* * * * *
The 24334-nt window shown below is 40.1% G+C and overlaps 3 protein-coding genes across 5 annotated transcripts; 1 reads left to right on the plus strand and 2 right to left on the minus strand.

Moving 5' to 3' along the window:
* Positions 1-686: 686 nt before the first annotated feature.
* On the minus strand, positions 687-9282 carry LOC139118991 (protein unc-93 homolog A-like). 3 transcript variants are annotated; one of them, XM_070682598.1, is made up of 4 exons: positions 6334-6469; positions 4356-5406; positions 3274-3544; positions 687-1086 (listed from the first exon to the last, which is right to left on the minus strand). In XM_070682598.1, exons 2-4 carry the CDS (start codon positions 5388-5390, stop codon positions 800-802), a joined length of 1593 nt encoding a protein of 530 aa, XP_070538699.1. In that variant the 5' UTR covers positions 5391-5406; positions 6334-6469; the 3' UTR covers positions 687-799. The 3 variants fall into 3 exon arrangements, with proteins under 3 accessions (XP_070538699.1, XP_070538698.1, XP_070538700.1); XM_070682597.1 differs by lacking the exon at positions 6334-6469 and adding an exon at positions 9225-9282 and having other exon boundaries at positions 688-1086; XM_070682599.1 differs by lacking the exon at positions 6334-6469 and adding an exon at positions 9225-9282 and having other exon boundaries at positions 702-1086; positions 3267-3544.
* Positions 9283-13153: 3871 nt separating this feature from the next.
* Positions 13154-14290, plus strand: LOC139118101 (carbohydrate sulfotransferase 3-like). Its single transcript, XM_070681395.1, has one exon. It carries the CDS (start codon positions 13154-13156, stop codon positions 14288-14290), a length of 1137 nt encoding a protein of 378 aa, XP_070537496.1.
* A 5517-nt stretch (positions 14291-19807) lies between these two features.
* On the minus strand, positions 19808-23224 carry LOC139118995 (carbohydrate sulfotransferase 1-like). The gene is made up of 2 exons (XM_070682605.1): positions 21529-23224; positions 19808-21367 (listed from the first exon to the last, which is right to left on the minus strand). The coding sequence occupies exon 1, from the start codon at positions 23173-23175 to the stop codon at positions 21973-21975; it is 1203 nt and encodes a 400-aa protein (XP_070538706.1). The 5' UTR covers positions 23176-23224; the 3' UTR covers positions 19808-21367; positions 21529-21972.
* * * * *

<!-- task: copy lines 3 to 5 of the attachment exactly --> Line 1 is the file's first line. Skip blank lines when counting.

* Positions 1-686: 686 nt before the first annotated feature.
* On the minus strand, positions 687-9282 carry LOC139118991 (protein unc-93 homolog A-like). 3 transcript variants are annotated; one of them, XM_070682598.1, is made up of 4 exons: positions 6334-6469; positions 4356-5406; positions 3274-3544; positions 687-1086 (listed from the first exon to the last, which is right to left on the minus strand). In XM_070682598.1, exons 2-4 carry the CDS (start codon positions 5388-5390, stop codon positions 800-802), a joined length of 1593 nt encoding a protein of 530 aa, XP_070538699.1. In that variant the 5' UTR covers positions 5391-5406; positions 6334-6469; the 3' UTR covers positions 687-799. The 3 variants fall into 3 exon arrangements, with proteins under 3 accessions (XP_070538699.1, XP_070538698.1, XP_070538700.1); XM_070682597.1 differs by lacking the exon at positions 6334-6469 and adding an exon at positions 9225-9282 and having other exon boundaries at positions 688-1086; XM_070682599.1 differs by lacking the exon at positions 6334-6469 and adding an exon at positions 9225-9282 and having other exon boundaries at positions 702-1086; positions 3267-3544.
* Positions 9283-13153: 3871 nt separating this feature from the next.